When Washday Was All Day

When Washday Was All Day

By Elton Camp


(This is one of a series of writes about real people in the South during the early 20th Century.  Others can be found on this site.)

            Washday in the Old South was an entire day. Work began early and didn’t end until the middle of the afternoon. It was an arduous job that required family help, although the hardest work fell on Miranda.

            “Albert, Leamon. Build a far unner th’ pot,” Miranda directed. “Hit’s time t’ git started on th’ warshing.”

            Her sons trudged to the side yard where the weekly task was done. They laid a pile of wood within the circle of rocks and set it ablaze. The two lifted the pot atop the rocks and immediately filled it with water.  To add water to a hot pot could cause it to crack.  A newly lit fire didn’t produce intense heat. 

            While the boys worked, Bertha and Mamie moved the galvanized washtub from the back porch into the yard near the wash pot and filled it with spring water. When movement of the water in the wash pot showed it was about to boil, it was time for the clothes.

            “Maw, hit’s ’bout ready,” Bertha called loudly.

            Miranda emerged from the house with the family’s laundry. She added a few items at a time to the hot water. With a heavy stick, white from long use, she stirred the laundry and let it soak. Farm work resulted in very dirty clothes. When they’d boiled long enough to loosen the encrusted soil, she used the stick to fish out the articles one at a time. With her bare hands, she scrubbed them against the wooden rub board. It was difficult, unpleasant work. Skinned knuckles from striking its ridges always resulted. She made no change of expression as the hot water reddened her hands. Complaint would change nothing. She then rinsed the soapy articles in the cool water of the washtub.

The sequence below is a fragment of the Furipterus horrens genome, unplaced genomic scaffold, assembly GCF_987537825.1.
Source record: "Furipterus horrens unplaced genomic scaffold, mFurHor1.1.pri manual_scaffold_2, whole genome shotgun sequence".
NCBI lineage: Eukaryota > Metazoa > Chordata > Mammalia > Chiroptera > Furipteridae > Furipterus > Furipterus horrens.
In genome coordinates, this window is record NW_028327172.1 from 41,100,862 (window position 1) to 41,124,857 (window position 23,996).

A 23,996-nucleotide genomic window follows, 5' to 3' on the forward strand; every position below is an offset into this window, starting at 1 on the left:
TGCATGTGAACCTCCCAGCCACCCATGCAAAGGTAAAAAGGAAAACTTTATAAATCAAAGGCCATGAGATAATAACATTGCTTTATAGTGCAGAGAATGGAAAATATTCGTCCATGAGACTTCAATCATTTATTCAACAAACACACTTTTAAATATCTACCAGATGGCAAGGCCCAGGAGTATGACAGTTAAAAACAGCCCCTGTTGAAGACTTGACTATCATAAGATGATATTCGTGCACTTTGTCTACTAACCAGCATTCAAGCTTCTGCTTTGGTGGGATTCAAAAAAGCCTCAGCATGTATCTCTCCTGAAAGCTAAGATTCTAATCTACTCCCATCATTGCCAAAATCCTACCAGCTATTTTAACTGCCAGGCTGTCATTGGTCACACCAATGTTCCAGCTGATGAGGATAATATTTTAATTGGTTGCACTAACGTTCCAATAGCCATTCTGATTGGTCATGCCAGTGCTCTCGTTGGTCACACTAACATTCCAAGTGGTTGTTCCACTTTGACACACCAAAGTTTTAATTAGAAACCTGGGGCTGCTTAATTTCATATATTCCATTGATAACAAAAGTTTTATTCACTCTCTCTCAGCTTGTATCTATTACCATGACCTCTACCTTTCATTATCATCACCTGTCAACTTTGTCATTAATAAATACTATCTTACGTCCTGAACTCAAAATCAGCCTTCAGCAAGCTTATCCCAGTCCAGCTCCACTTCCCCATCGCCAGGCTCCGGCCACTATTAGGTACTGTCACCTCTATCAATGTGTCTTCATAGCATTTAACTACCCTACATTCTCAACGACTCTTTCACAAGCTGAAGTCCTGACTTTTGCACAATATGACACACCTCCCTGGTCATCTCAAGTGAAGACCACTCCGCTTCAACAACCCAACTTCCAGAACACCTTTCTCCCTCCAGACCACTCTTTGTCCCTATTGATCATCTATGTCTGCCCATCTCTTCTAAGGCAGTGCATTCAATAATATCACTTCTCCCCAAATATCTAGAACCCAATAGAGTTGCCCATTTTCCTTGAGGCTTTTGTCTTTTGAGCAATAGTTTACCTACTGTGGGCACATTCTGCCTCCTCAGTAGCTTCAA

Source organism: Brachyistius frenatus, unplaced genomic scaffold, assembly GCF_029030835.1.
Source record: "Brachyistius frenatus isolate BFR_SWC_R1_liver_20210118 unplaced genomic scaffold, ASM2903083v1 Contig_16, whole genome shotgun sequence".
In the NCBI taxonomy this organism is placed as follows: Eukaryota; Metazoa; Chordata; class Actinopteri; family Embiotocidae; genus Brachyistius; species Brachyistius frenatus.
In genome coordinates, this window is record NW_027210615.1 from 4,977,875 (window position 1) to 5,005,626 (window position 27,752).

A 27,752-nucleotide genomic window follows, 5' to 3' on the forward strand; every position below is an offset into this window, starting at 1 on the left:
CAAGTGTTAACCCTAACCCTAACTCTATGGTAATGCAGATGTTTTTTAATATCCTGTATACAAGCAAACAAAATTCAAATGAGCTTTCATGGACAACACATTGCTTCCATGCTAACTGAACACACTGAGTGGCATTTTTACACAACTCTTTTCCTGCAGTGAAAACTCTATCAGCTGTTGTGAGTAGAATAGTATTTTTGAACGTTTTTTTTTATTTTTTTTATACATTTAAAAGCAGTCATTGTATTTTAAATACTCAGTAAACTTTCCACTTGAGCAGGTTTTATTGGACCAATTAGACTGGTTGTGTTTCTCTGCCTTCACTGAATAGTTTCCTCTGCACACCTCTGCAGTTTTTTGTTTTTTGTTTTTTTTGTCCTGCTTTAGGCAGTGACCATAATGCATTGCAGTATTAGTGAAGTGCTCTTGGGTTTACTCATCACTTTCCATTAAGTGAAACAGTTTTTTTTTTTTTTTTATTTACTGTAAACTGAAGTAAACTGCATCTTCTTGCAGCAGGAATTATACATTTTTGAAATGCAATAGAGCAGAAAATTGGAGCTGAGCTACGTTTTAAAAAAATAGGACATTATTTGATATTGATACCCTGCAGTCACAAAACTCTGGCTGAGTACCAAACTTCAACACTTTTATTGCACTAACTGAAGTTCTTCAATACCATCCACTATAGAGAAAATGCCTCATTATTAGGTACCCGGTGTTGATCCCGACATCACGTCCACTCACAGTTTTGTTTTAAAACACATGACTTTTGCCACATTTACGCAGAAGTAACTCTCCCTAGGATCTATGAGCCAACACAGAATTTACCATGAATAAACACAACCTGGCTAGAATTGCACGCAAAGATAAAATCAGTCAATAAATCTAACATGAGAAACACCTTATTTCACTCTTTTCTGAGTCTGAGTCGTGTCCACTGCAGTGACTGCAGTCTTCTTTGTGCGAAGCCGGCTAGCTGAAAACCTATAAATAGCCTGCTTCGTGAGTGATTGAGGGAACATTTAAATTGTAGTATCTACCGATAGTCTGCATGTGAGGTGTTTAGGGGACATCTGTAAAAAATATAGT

As the fire burned down, the boys cautiously shoved more wood underneath. The fire popped and sparked. If ashes flew into the wash pot, they’d dirty the clothes. When everything was soaked, rubbed, and rinsed, it was time to hang the laundry out to dry.

            When the wash pot cooled sufficiently to be touched, the two boys awkwardly lugged it to the porch and poured the still-warm water, bit at a time, onto its unpainted boards. Bertha and Mamie used homemade brooms to scrub the floor. Hot water was hard to come by–it couldn’t be wasted.  The cold rinse water from the washtub then served to flush the lye soap from the porch.

            The boys returned the wash pot to its customary place in the yard. It seemed light with the water gone. The girls leaned the empty washtub against the wall on the porch. It would serve for weekly baths. The rub board they hung on a peg by the door.

            The clothesline was strung along posts at the back of the house. That was the best location to prevent road dust from passing wagons and horses from settling on the damp laundry. Wooden clothespins held the items in place on the wire line. The sunshine and light summer breeze would take hours to do the job. In winter, clothes might freeze before they dried. If so, laundry day might extend into a second day. When dry, the clothes were hard and stiff, but had a clean, refreshing scent.

            Shirts, pants, aprons, underwear, sheets–everything in the laundry except rags–Miranda starched and ironed. She was fortunate enough to have two heavy, black, metal irons. On the top of each was the raised number six. She heated them on the top of the wooden cookstove. When the one she used became too cool, she returned it to reheat and ironed with its companion. Bertha sometimes helped, especially when the ironing continued into the next day.

            Brown lye soap was used to wash the clothes. Produced at home, it’s a story for another time.

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Life in the rural South during the early 20th Century.
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